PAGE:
Since I have been discussing both the Paleo diet as well as gluten free diets, I thought I better make a quick clarification!  A gluten free diet is not a Paleo diet, but a Paleo diet is gluten free.  I was doing research on gluten intolerances when I came upon the Paleo diet.  It encompasses gluten free but then goes even further…gluten free on steroids I guess.  I was finding a lot of connections between various diseases and gluten, however the Paleo camp also suggests that all other grains/legumes/rice products, and dairy may be contributing to some of the same diseases as well.

I think that it is also important to point out, that both gluten free diets and the Paleo diet are not necessarily for everyone.  Keep in mind, as you read and learn about the restrictions involved in these diets, that some of the restricted foods DO have great nutritional value.  Because they are eliminated in these diets does not make these particular foods “bad”.  It is a matter of whether your body can handle some of the more allergenic component of the food in question.

The aspect of this entire issue that has captured my attention and interest, is the fact that the intolerances to gluten and possibly certain other grains and legumes is probably so much more pervasive than is widely accepted/understood.  I also find great hope in the fact that this IS a potential answer for many people that don’t have any answers to their ailments.  Autoimmune disorders/diseases, in particular, involve such a degree of uncertainty with respect to causes and solutions alike, that the potential for such a “simple” fix is, to me, exhilarating. 

So, my next big question is this: 

How big of a role does the inclusion of such vast amounts of fruits and vegetables play in the health benefits associated with these elimination diets? 

We know the power of fruits and vegetables!  Unfortunately, as with, lack of exercise, smoking, and eating nutritionally worthless yet delicious foods, we are an immediate gratification peoples.  One of the toughest components of being in wellness, is figuring out how to help people stay motivated to make choices that will benefit their long term/future health, at the expense of some conveniences today.

When we are feeling hungry, plus maybe sad or grumpy, the choice between an apple or a chocolate chip cookie becomes more difficult.  It is easy to push that fruit off for later especially when we know how yummy that cookie will be, and how satisfying the little serotonin rush will be that it also provides!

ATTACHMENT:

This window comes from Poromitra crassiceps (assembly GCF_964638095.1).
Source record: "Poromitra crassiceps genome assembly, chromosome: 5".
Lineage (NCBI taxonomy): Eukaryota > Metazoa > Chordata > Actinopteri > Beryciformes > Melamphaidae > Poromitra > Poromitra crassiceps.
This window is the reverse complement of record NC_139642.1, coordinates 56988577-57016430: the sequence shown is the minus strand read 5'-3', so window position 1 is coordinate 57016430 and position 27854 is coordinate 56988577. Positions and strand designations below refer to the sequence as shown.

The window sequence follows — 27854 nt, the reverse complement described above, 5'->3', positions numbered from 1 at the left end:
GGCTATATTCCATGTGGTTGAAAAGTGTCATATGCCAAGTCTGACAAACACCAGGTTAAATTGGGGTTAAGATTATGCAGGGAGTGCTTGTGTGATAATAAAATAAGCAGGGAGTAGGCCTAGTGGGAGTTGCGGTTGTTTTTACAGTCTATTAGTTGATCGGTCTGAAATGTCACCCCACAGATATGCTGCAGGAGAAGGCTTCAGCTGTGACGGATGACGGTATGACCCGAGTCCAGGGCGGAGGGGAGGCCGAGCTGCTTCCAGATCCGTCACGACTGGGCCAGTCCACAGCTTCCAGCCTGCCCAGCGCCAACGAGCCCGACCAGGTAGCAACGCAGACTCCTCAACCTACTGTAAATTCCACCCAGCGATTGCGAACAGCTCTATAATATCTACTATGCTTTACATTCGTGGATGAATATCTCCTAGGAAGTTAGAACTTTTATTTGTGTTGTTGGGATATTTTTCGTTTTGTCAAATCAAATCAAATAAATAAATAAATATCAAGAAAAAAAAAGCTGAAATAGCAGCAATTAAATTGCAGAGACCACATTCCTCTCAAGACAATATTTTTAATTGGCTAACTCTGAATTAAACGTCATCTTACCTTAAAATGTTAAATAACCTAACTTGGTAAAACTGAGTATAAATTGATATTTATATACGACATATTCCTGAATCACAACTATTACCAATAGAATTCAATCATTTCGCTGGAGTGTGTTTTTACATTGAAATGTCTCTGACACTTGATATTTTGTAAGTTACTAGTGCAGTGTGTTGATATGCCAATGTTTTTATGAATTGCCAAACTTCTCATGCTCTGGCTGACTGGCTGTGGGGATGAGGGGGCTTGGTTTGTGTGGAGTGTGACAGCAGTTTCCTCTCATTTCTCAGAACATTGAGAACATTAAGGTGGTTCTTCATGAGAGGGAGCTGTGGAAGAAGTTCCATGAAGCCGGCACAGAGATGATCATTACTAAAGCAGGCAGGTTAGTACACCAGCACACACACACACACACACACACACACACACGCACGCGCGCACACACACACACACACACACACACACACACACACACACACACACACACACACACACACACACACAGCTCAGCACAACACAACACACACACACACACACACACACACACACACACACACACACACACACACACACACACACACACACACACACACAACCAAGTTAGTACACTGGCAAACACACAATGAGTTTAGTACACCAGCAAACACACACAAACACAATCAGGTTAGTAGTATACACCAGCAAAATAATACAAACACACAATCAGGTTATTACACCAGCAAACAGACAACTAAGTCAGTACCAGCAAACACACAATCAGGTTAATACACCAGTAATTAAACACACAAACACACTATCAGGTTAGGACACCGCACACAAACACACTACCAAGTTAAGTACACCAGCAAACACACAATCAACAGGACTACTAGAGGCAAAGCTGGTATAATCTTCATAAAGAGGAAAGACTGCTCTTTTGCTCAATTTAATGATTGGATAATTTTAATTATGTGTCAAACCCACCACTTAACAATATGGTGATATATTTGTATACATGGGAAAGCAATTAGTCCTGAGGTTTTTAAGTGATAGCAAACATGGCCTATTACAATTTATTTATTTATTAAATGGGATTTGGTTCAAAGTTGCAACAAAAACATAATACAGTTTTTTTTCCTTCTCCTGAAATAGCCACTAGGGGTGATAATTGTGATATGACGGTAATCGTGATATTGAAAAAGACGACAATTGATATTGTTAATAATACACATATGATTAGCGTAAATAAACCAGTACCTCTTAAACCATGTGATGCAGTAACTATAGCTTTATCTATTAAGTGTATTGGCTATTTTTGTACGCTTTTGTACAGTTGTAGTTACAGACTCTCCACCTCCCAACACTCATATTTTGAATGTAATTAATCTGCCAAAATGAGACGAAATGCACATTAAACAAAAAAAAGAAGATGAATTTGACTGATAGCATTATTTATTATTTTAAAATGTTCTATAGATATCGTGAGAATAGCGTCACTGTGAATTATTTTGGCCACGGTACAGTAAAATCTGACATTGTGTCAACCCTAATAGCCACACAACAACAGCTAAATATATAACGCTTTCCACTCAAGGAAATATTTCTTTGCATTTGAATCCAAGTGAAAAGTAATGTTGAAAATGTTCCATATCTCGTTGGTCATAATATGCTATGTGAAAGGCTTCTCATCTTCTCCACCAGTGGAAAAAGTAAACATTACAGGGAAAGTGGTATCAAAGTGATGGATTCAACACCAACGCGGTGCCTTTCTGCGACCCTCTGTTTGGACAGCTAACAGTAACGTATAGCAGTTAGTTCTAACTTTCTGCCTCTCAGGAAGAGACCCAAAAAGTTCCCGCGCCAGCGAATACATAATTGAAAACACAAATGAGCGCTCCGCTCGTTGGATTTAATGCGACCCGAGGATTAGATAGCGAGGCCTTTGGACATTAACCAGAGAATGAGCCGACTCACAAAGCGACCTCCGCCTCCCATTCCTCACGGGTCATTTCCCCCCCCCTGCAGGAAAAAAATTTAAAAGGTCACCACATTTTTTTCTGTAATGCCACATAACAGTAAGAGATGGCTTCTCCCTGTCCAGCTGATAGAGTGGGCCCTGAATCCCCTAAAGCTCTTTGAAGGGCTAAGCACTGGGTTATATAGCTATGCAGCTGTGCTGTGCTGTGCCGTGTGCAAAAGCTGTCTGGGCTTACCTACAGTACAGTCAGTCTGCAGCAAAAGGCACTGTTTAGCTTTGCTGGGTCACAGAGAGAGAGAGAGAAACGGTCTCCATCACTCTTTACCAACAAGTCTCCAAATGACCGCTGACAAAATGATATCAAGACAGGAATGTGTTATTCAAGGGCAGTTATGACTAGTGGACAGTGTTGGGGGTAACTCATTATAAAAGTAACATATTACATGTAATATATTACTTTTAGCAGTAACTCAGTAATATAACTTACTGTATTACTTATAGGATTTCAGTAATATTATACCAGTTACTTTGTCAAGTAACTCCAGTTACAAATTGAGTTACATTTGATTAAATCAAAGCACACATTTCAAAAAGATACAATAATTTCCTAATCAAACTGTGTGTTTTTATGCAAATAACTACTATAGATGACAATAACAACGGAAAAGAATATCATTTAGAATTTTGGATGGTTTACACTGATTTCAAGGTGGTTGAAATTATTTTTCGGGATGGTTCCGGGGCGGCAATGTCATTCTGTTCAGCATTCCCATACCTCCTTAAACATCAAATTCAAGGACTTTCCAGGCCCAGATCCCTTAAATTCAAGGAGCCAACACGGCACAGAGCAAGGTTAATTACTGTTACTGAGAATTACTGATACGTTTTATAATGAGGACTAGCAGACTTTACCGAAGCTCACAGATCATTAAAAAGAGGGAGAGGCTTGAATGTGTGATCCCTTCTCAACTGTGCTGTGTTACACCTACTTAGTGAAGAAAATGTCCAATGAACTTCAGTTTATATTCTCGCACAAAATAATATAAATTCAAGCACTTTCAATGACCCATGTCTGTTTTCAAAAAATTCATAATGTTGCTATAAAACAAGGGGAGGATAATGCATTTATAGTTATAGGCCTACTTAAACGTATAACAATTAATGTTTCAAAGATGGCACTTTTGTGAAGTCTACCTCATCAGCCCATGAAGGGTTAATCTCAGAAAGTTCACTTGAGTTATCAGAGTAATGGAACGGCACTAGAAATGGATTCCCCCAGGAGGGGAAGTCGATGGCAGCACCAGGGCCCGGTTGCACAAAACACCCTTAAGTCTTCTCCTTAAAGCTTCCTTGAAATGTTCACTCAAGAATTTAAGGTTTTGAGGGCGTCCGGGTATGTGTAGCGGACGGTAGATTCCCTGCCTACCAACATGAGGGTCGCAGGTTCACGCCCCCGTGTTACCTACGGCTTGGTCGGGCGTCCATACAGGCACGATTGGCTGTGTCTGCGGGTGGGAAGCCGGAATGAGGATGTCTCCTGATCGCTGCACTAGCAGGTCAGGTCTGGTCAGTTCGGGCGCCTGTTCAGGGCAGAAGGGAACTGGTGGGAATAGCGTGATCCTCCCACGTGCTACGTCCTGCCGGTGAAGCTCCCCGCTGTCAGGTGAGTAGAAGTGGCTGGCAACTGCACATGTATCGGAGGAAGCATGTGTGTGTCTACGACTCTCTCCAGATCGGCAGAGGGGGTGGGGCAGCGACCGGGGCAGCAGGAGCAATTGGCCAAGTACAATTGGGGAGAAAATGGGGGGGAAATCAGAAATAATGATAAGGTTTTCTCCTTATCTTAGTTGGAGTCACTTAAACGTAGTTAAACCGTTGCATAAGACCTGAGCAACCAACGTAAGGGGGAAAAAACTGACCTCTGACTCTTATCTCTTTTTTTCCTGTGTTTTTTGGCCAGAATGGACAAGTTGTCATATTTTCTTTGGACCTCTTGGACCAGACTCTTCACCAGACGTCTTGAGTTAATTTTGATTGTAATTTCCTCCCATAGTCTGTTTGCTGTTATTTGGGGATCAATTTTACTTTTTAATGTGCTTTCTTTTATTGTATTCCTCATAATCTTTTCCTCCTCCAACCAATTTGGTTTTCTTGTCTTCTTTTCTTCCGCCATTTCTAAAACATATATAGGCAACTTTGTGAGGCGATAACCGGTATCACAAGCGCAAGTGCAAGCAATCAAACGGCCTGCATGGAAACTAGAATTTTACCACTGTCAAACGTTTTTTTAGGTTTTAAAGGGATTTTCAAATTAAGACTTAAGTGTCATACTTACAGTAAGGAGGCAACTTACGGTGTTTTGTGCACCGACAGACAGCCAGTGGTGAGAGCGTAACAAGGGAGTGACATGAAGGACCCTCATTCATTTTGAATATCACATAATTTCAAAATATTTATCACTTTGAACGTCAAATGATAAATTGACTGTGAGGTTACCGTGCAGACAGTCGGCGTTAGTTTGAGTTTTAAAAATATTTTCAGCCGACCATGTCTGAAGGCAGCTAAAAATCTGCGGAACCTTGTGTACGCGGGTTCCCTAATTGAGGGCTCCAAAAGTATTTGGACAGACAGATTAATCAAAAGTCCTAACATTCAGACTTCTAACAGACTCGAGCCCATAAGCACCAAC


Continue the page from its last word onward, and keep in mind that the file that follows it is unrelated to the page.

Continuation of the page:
In a perfect world, I would like to suggest (as I do on a daily basis actually) to increase the fruits and vegetables dramatically in the diet for a few weeks before consciously eliminating food groups.  I say “consciously” because when we dramatically increase fruits and vegetables, some other foods tend to drop out of diet naturally.  However, this has been the recommendation by RD’s for years, and somehow with so many other options out there to choose from, the fruits and vegetables just get left behind over and over again.

The nice thing about the Paleo diet is that you HAVE to eat the fruits and vegetables or else you are left without ANY carbohydrates and very few choices otherwise.  And even if you don’t think you like them, I guarantee you will start liking them once your food options drop to within the narrow scope of the Paleo regime! 

So, in short, I think Paleo has some good stuff going for it:

Addition of tons of fruits and vegetables and all the antioxidants, phytochemicals, vitamins, and minerals that go along with them!

Addition of more omega 3 fats to displace the overabundance of omega 6’s we currently ingest.  The improved ratio directly correlates with decreased inflammation and the source/factor of many illnesses!

Elimination of gluten, grains, legumes, dairy, and soy, which results in elimination of pretty much all processed foods, refined sugars, excess empty calories, AND adverse reactions in what is appearing to be more of the population than generally recognized.  In the case of intolerances (which an elimination diet would discover relatively quickly), then this diet may lead to much improved physical and mental health, better quality of life, and a longer and more fit life.

Drawbacks:

Very restricted, and therefore difficult for many people to follow.  I would be particularly worried about people with a history of chronic dieting and psychological issues associated with food.

Will require a fair amount of effort for the average person to create well rounded, healthy meals.  There really needs to be a very conscious effort to include a variety of nutrient dense foods.  The food supply in our country is incredibly abundant (good), but with that abundance comes an extreme amount of processed and fortified foods as well.  This can be good in that we don’t have to worry about nutrient deficiencies, however it would also require much more mindful eating and planned meals for the Paleo eater to get all they should.

Very restricted, and therefore most likely eliminating some, if not a whole lot of,  your very favorite foods and meals.  And that right there is TOUGH!  One of my big goals is to help people to create healthy and well rounded lifestyles while also enjoying  so much of the fabulous things/foods our world has to offer. 

I don’t believe that the Paleo way of eating is intended to be an all or nothing regime for most people in the long term.  So once individuals figure out their own personal sensitivities, then the degree of flexibility would be determined, from that point,  by the individual, based on their own priorities.